On Hating Yourself

I wasn’t mad. I was just disappointed. I sat with that feeling: that I’m the worst. I was a thing to be fixed.

But then I remembered some of the best advice I’d ever gotten, from Amanda Clayman on my podcast: Essentially that hating yourself is just more time and energy spent not solving the issue.

This is the horse you’re riding

You are you. And you will never not be you. We all have to live with the disappointment of being neither Rihanna nor even that idealized version of ourselves in our mind.

This is the horse you’re riding.

Like, either learn how to train it or it’s going to drag you through life.

It wasn’t until I could accept that this is the way I am that I could address some of the issues with my personality.

Fighting who I am means yelling at myself, calling myself names, and trying to shame myself into action. The Willpower Instinct taught me that yelling at yourself only causes you more stress and makes it more likely you’ll repeat the behaviour.

So if I wanted to be in shape, the first step was to ACCEPT MYSELF AS I AM. Of course, it didn’t mean giving up getting in shape. It meant doubling down on getting help.

Ask a better question

I realized what I was doing and stopped judging myself. In the cleared out space of my mind, new thoughts arose:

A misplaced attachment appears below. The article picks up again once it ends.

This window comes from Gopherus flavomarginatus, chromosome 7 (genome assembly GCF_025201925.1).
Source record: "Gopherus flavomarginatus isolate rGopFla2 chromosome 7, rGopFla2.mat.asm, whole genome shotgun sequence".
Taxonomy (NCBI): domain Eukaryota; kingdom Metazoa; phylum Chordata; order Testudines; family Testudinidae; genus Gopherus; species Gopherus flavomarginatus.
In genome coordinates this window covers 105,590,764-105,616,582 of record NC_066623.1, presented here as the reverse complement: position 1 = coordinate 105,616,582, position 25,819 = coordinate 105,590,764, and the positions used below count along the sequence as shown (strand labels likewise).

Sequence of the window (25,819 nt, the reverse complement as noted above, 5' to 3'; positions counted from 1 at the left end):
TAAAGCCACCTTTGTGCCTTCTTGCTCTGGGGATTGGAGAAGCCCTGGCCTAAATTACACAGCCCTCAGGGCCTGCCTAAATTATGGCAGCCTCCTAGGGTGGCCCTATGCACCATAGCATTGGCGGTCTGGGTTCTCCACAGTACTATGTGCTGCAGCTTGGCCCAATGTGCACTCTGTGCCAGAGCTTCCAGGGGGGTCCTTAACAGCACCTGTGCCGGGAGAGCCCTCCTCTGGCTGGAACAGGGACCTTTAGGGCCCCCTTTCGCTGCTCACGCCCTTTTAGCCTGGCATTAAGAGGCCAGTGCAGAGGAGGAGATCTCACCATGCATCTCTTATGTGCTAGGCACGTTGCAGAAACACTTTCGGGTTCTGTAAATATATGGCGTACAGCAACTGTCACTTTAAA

“To be beautiful means to be yourself. You don’t need to be accepted by others. You need to accept yourself. When you are born a lotus flower, be a beautiful lotus flower, don’t try to be a magnolia flower. If you crave acceptance and recognition and try to change yourself to fit what other people want you to be, you will suffer all your life. True happiness and true power lie in understanding yourself, accepting yourself, having confidence in yourself.”

I wish I was that magnolia flower self: that cool, careless writer who sips coffee and climbs mountain faces without screaming, who never falls into the trap of consumerism and always knows what to text when you’re not quite sure if a conversation is over or still going.

But I’m my little ol’ lotus flower, down here in the mud, where I’ll make my muddy little anxious, neurotic home.

It’s so freeing to realize you don’t need to hate the person you are to become the version of yourself you most want to be.

From The Writer’s Life

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